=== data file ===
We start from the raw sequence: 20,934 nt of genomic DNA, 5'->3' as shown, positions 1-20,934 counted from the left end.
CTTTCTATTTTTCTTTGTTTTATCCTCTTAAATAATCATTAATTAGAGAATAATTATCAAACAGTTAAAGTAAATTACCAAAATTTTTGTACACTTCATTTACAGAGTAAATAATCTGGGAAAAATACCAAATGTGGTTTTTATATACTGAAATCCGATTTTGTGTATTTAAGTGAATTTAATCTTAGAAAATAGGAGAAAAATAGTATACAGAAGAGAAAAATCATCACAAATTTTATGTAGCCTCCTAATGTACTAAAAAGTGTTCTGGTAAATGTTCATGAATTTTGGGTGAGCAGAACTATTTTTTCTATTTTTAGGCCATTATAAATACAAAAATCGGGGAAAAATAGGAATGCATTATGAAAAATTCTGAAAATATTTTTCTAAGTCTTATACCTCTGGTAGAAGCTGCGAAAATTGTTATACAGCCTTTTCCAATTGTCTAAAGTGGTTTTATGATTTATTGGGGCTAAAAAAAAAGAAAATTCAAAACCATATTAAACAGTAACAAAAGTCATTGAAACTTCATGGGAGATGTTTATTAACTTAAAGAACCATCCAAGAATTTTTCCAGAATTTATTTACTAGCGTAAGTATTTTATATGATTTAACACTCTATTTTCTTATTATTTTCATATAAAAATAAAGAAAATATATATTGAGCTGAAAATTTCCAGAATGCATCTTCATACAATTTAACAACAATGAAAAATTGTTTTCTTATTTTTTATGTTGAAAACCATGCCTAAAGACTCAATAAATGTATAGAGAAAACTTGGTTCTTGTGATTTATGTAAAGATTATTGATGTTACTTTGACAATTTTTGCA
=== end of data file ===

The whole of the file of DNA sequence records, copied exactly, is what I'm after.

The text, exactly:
We start from the raw sequence: 20,934 nt of genomic DNA, 5'->3' as shown, positions 1-20,934 counted from the left end.
CTTTCTATTTTTCTTTGTTTTATCCTCTTAAATAATCATTAATTAGAGAATAATTATCAAACAGTTAAAGTAAATTACCAAAATTTTTGTACACTTCATTTACAGAGTAAATAATCTGGGAAAAATACCAAATGTGGTTTTTATATACTGAAATCCGATTTTGTGTATTTAAGTGAATTTAATCTTAGAAAATAGGAGAAAAATAGTATACAGAAGAGAAAAATCATCACAAATTTTATGTAGCCTCCTAATGTACTAAAAAGTGTTCTGGTAAATGTTCATGAATTTTGGGTGAGCAGAACTATTTTTTCTATTTTTAGGCCATTATAAATACAAAAATCGGGGAAAAATAGGAATGCATTATGAAAAATTCTGAAAATATTTTTCTAAGTCTTATACCTCTGGTAGAAGCTGCGAAAATTGTTATACAGCCTTTTCCAATTGTCTAAAGTGGTTTTATGATTTATTGGGGCTAAAAAAAAAGAAAATTCAAAACCATATTAAACAGTAACAAAAGTCATTGAAACTTCATGGGAGATGTTTATTAACTTAAAGAACCATCCAAGAATTTTTCCAGAATTTATTTACTAGCGTAAGTATTTTATATGATTTAACACTCTATTTTCTTATTATTTTCATATAAAAATAAAGAAAATATATATTGAGCTGAAAATTTCCAGAATGCATCTTCATACAATTTAACAACAATGAAAAATTGTTTTCTTATTTTTTATGTTGAAAACCATGCCTAAAGACTCAATAAATGTATAGAGAAAACTTGGTTCTTGTGATTTATGTAAAGATTATTGATGTTACTTTGACAATTTTTGCA